The Runaway Wok: A Chinese New Year Tale by Ying Chang Compestine

The Runaway Wok: A Chinese New Year Tale by Ying Chang Compestine, illustrated by Sebastia Serra

Rating: 4.5 stars

Yesterday I was itching to get out of the house, so when I put Ben down for his nap Lorelei and I scooted out the door to go to the grocery store...and hit the bookstore on the way there.  We almost didn't make it to the grocery store--there were too many good books to read!  We'd were ready to leave but then she'd find another book and say, "This is the last one, Mommy!" and then I'd see another I wanted to read and say the same thing back to her.  When I told my mother that we were there for about 90 minutes, she asked if there was a sale or something.  No way!  We didn't buy anything.  We just went to read.

While I wonder if Lorelei is related to me when she pushes away an uneaten dessert, I know she's mine when we can spend hours at a bookstore.  Together! 

Anyway, this was one of the books that caught my eye and I just couldn't leave without reading it.  I have a special spot in my heart for anything Asian--I was a Peace Corps Volunteer in Thailand and I have a graduate degree in Southeast Asian Studies (that is gathering dust!).  The Chinese New Year is coming up (3 February 2011) so there was a small display of Chinese books. 

The Runaway Wok is a story of sharing, a Robin Hood-style tale where a rusty old wok steals from the richest family in Beijing and gives to the poorest family in the city.  Of course, the rich family never shared any of their food, toys, and money, and of course the poor family shares all of the food, toys, and money that come their way.  The illustrations are high-spirited to say the least, and the scenes were just so different than what Lorelei is used to seeing, that these alone would have kept us in the bookstore for another hour.

"What's a wok, Mommy?"  Proudly, I said: what we used to make bee bim bop last night! 

"What are those lanterns for?"  They are decorations for the new year festival, or party.

"What's that dragon?"  A big puppet-like thing that walks and dances through the street!  Cool, huh?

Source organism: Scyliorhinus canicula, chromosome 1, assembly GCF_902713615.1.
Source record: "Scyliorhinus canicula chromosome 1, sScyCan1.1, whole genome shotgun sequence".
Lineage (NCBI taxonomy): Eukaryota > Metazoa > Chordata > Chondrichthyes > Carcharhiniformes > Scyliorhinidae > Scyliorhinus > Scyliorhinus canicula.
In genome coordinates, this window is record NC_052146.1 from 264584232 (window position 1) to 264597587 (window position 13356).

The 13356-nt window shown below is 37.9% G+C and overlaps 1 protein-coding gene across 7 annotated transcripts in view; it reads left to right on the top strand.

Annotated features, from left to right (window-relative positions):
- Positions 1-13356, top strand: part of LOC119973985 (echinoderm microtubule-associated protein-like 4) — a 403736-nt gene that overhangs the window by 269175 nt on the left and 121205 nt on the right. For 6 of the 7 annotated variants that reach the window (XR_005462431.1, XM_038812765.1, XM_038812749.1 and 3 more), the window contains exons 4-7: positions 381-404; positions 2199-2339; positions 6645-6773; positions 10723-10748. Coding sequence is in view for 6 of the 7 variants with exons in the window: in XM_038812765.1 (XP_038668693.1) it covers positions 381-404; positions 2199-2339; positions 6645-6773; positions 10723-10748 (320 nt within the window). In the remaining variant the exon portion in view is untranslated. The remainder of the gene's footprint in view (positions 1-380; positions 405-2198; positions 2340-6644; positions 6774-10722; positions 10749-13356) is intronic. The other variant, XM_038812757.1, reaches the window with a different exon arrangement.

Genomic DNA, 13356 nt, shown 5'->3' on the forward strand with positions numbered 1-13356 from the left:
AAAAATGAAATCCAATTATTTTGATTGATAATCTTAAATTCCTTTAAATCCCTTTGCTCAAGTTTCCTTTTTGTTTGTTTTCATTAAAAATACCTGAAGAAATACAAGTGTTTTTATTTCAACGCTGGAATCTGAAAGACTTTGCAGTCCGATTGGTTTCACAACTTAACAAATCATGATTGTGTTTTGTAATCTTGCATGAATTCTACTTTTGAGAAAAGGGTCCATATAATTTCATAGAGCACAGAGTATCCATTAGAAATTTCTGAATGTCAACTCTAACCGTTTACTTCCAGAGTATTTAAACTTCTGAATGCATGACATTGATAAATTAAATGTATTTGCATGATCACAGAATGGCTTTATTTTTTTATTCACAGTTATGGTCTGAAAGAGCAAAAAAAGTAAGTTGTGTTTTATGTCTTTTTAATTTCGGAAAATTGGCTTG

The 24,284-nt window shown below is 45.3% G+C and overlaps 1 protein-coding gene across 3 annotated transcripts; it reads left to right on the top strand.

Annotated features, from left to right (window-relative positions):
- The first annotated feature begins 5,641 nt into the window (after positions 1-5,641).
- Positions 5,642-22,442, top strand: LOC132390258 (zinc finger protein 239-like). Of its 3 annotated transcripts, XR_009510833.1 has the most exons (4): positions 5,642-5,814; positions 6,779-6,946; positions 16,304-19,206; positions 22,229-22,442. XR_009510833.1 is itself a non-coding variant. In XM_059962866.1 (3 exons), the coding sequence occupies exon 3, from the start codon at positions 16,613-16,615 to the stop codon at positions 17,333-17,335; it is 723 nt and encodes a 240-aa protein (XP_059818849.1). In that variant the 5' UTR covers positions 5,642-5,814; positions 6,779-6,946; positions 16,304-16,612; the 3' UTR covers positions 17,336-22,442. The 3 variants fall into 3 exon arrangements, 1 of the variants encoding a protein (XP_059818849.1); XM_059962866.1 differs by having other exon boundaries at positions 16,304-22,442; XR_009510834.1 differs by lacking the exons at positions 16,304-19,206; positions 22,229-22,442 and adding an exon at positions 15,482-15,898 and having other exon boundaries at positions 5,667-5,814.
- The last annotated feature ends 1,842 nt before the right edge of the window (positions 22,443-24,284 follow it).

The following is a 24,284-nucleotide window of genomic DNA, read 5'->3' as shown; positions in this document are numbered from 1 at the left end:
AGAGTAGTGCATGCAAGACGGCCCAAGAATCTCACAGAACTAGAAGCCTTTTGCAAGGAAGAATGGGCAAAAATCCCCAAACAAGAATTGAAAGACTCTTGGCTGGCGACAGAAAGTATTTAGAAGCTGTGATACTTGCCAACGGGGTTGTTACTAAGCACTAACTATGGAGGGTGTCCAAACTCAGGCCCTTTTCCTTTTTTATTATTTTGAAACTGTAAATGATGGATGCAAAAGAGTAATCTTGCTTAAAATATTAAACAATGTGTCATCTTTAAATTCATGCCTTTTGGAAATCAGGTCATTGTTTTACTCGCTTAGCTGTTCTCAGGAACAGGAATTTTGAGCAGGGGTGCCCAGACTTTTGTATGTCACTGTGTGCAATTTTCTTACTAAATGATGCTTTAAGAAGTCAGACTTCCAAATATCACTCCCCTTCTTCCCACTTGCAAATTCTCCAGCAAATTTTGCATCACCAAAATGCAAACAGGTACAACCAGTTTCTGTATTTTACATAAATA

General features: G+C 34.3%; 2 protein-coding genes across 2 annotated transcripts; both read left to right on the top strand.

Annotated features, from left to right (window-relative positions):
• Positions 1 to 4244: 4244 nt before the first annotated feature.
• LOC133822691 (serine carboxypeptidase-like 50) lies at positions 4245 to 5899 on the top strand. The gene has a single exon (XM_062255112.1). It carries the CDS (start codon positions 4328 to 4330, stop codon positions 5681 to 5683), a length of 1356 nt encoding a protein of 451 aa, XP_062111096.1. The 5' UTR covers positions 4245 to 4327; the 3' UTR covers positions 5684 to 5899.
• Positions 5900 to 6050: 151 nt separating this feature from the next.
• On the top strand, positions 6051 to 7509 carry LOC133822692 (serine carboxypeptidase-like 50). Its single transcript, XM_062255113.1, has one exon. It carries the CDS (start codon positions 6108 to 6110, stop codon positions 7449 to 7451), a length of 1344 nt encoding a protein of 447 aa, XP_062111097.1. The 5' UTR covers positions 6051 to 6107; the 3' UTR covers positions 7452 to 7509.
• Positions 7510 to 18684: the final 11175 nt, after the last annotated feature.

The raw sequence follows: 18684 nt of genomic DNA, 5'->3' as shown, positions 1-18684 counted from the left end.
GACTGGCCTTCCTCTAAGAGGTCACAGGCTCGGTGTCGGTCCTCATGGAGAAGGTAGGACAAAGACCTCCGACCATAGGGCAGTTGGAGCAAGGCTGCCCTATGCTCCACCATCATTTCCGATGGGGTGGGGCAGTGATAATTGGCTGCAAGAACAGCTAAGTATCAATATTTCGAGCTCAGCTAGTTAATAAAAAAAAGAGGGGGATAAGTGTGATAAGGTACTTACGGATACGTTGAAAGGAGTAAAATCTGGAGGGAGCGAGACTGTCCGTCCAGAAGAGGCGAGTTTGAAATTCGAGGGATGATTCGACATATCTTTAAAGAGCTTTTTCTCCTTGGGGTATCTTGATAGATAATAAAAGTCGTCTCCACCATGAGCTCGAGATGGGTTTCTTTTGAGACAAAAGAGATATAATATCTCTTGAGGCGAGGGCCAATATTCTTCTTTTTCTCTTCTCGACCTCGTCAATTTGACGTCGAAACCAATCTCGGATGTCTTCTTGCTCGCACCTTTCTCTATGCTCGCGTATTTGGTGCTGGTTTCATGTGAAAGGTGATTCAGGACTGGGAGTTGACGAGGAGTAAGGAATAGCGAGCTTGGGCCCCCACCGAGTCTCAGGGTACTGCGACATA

"Can we see one sometime?"  Ok!  You got it!  Let me figure out where we can go!

THIS is why a book like this is so wonderful--to start conversations like this, to start thinking a bit differently, to just broaden--if only ever so slightly--the horizons of a young child.

I think my only mild critique is the way the rich family gets carried off.  The wok tricks them into chasing it and falling in, and then carries them away from the city forever.  For not sharing!  But I think it's appropriate and wouldn't change it--it's a fable, after all, and if it makes Lorelei a better share-r (to fear that Mommy's wok will magically whisk her away forever), well...that's not bad!

Captain Flinn and the Pirate Dinosaurs by Giles Andreae

Captain Flinn and the Pirate Dinosaurs by Giles Andreae, illustrated by Russell Ayto

Rating: 2.5 stars

Since we were on the hunt for dinosaur books for my twin nieces' upcoming birthday, and because we are fans of Giles Andreae, we couldn't not check out this book from the library.

Captain Flinn himself
Here's the plot: Flinn, a dinosaur-loving kid, goes into the supply closet at school to get more markers when he finds a sniffling Real Pirate and is magically transported to the high seas (along with some of his classmates).  The Real Pirate tells the kids that his precious pirate ship was hijacked by some pirates that were especially fearsome and tough.  The kids, now pirates themselves, help the Real Pirate find his ship and find the culprits--who aren't just any old pirates but DINOSAUR pirates!  There is a great battle, and Flinn and his buds come out on top.  They find a trap door that becomes the supply closet, so they return to school without their teacher missing them.

But, alas, it's not for us.  I can see some kids liking it more than us--I mean, the fact that it's got dinosaurs and pirates in the title will be a selling point for many.  In my opinion, I think it takes too many pages to get to the actual pirate part of the book.  I know fights are sort of part of life, but battles with swords and cannons and fierce fighting aren't my favorite for my kids right now.  I think the fact that they're dinosaurs is really random but...maybe dinosaur-obsessed kids like my nieces wouldn't care at all.  And I know that there are a few sequels to this book, so obviously some kids liked it! 

Choo Choo Clickety-Clack! by Margaret Mayo

Choo Choo Clickety-Clack! by Margaret Mayo, illustrated by Alex Ayliffe

Rating: 5 stars

This book is like an old friend to Lorelei and Ben.  Ok, I realize that "old" is quite relative because we're talking about a 3 1/2 and 2 year old here...but we check it out from the library every few months, and they are always excited to see it.  We've read all of Margaret Mayo's books (click here to read my reviews of her books); they have the same pattern in the poem, so it's familiar to them for many reasons.

This one is so great, especially for Ben, who is crazy about anything with wheels and/or makes sounds when it goes.  (So inspired is he by big trucks, he often beeps when backing up!)  In this book, trains speed, airplanes fly, cars drive, race cars race, sailboats sail, hot air balloons float, motorbikes rev, bikes whiz, cable cars climb, buses go, and ferryboats load.  The book ends with nightfall, which of course I love and appreciate, when all the vehicles rest (and we find them in their "resting spots" across the page).